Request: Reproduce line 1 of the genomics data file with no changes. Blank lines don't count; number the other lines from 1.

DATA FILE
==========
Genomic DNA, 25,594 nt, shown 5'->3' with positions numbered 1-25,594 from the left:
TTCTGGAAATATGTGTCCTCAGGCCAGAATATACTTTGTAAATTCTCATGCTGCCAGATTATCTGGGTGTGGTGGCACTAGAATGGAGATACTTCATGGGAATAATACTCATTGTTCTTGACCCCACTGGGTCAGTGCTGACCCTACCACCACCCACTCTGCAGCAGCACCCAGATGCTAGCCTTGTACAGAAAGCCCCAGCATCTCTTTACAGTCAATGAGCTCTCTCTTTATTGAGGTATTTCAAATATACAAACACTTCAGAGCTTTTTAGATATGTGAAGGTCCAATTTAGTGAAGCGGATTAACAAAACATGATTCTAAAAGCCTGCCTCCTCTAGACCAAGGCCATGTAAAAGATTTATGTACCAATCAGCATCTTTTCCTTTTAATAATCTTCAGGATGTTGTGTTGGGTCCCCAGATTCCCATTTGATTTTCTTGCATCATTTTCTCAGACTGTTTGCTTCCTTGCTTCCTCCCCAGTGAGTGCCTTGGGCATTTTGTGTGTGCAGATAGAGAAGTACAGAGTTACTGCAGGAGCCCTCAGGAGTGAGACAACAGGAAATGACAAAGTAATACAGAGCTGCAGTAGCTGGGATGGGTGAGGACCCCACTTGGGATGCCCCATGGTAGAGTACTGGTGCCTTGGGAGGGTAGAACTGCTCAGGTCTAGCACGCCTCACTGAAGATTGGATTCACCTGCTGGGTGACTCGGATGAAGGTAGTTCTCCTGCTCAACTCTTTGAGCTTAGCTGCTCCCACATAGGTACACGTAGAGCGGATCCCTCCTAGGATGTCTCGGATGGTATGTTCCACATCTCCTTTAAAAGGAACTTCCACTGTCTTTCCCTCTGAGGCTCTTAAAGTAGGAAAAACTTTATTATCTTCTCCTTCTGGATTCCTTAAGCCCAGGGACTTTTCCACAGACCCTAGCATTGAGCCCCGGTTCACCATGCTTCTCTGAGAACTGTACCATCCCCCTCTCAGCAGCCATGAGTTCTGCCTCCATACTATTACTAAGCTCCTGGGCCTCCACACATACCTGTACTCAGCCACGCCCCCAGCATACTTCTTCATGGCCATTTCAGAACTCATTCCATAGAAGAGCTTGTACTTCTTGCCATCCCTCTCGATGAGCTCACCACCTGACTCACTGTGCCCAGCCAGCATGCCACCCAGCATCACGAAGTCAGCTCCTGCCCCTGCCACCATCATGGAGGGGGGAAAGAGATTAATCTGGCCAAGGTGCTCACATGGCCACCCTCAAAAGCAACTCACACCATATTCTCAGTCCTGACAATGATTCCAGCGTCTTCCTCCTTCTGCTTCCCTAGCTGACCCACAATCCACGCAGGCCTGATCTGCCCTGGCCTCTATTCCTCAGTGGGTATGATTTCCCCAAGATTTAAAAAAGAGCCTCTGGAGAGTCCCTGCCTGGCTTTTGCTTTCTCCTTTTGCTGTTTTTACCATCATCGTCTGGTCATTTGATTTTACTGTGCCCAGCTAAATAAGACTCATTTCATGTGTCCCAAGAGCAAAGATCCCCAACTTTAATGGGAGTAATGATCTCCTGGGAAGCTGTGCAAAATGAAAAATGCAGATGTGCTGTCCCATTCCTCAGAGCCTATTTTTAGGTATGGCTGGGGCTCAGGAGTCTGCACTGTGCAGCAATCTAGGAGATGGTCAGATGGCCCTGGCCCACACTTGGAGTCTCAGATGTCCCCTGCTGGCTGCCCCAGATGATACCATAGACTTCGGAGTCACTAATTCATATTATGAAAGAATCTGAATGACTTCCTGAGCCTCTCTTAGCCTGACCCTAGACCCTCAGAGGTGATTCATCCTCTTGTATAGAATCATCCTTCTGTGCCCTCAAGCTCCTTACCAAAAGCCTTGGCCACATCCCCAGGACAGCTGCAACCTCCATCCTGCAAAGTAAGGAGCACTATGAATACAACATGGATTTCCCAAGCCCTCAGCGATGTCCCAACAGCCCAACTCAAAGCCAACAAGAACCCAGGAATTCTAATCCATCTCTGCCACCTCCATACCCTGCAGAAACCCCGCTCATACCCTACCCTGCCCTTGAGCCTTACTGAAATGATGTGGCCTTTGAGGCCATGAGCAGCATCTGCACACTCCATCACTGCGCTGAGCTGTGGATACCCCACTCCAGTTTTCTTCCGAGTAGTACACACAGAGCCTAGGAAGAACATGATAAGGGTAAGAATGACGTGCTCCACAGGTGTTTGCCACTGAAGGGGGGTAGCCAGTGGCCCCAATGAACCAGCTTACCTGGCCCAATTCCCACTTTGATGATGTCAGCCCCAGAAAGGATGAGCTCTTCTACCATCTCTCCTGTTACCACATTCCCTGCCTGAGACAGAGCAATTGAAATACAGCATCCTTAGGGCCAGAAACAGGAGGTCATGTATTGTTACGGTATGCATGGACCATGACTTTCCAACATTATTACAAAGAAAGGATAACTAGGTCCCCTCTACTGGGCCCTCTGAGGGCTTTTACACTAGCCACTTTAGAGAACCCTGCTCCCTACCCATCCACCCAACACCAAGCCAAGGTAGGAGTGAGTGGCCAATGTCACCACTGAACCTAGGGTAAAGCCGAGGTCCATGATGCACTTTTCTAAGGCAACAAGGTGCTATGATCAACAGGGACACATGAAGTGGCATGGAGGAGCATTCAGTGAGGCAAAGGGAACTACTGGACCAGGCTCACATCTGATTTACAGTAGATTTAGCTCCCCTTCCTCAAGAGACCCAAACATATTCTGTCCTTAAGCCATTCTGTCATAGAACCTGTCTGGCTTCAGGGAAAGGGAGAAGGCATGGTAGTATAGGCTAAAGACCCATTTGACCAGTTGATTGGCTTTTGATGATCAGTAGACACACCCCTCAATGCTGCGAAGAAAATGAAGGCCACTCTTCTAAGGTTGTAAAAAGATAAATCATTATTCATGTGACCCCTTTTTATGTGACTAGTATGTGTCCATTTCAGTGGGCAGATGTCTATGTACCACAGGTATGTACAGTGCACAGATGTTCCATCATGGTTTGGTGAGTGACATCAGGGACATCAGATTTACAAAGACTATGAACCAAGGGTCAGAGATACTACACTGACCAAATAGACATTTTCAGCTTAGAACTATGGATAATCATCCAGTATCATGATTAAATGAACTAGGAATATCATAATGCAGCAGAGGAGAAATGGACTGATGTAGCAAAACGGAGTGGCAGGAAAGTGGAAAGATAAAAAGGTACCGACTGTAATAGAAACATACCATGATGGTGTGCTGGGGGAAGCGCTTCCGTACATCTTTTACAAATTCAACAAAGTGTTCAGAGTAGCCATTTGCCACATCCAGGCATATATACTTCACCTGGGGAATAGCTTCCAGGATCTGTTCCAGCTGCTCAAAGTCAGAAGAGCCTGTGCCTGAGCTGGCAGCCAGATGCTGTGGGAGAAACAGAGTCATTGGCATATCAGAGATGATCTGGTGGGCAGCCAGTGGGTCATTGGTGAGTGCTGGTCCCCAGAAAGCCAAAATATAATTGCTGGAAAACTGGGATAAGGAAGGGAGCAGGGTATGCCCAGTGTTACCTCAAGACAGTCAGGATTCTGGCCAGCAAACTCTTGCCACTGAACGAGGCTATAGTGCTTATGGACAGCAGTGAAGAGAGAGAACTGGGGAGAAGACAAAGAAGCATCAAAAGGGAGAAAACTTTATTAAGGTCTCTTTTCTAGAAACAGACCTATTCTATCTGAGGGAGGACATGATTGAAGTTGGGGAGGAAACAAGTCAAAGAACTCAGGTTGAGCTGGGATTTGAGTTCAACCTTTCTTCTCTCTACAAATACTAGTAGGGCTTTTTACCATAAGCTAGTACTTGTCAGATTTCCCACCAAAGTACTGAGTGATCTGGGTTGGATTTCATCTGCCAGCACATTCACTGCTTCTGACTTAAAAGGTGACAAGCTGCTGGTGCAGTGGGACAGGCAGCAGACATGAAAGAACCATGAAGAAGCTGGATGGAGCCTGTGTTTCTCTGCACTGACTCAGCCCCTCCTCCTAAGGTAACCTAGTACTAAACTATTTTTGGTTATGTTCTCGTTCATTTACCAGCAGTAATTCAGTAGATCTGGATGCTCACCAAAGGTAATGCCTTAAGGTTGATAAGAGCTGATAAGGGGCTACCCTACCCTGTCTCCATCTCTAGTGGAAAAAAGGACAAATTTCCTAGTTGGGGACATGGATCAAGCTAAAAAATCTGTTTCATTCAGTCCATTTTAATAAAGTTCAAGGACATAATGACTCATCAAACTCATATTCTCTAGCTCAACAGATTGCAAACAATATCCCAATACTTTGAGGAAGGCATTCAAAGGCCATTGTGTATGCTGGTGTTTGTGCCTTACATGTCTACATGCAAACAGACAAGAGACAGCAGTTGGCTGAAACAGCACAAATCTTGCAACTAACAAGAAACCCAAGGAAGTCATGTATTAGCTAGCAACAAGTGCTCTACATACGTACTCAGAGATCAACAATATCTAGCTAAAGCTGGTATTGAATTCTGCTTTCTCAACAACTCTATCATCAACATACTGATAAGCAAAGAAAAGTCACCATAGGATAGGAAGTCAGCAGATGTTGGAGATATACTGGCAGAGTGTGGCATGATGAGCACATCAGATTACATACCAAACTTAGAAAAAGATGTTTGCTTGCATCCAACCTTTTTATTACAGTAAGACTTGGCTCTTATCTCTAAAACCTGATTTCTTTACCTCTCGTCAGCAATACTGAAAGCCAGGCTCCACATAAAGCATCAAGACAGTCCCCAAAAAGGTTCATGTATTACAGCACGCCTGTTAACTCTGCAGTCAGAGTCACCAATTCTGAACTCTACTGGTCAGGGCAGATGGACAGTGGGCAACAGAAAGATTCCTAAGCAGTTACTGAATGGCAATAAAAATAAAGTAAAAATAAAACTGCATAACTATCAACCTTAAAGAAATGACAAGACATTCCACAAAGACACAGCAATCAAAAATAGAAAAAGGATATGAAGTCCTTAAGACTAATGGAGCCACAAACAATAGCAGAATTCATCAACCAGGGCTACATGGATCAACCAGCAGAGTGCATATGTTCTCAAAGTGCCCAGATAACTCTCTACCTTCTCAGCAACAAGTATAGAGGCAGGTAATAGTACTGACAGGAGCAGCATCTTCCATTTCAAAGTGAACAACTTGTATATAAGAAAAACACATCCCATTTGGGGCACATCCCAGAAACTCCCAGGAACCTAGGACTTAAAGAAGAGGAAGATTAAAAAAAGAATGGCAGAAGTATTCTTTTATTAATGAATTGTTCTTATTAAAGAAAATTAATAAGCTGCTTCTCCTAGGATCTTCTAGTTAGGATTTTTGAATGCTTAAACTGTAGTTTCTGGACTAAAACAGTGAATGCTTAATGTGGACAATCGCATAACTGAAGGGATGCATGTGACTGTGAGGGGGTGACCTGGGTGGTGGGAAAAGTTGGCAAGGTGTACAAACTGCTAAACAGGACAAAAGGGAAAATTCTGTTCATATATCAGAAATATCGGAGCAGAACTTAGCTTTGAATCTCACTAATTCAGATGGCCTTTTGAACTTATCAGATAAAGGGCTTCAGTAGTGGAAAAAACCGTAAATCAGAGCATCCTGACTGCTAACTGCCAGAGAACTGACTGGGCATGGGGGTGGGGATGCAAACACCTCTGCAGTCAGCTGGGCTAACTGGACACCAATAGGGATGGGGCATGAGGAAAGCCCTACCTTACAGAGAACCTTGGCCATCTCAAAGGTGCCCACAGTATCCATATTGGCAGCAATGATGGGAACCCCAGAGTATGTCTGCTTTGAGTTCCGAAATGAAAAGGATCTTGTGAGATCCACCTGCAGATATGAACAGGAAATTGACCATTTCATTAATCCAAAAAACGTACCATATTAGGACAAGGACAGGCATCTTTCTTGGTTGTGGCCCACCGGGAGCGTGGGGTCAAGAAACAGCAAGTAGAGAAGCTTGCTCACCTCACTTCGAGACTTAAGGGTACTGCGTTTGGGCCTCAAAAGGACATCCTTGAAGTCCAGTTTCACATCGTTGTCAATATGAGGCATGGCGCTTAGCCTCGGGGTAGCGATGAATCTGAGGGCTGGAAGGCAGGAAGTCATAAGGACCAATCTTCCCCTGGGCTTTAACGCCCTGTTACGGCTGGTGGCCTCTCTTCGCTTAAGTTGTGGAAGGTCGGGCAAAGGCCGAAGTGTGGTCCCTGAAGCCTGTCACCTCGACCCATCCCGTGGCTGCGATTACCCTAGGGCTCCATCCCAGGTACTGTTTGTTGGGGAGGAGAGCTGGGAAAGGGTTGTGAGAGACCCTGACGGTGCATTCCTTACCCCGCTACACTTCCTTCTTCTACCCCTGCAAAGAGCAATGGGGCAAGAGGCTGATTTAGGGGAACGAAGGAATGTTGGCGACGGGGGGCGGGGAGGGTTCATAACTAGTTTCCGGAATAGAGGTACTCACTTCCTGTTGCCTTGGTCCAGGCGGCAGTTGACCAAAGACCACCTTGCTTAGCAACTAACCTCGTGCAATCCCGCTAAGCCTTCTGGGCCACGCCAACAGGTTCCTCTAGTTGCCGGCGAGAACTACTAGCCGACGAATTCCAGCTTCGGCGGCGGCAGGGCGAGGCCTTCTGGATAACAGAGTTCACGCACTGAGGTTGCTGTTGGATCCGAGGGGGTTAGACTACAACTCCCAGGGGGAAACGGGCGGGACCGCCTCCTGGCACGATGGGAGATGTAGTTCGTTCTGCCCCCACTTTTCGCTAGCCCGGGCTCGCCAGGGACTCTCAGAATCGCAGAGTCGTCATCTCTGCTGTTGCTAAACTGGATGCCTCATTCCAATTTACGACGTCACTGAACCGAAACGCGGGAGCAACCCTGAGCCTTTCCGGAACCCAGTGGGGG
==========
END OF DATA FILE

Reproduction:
Genomic DNA, 25,594 nt, shown 5'->3' with positions numbered 1-25,594 from the left: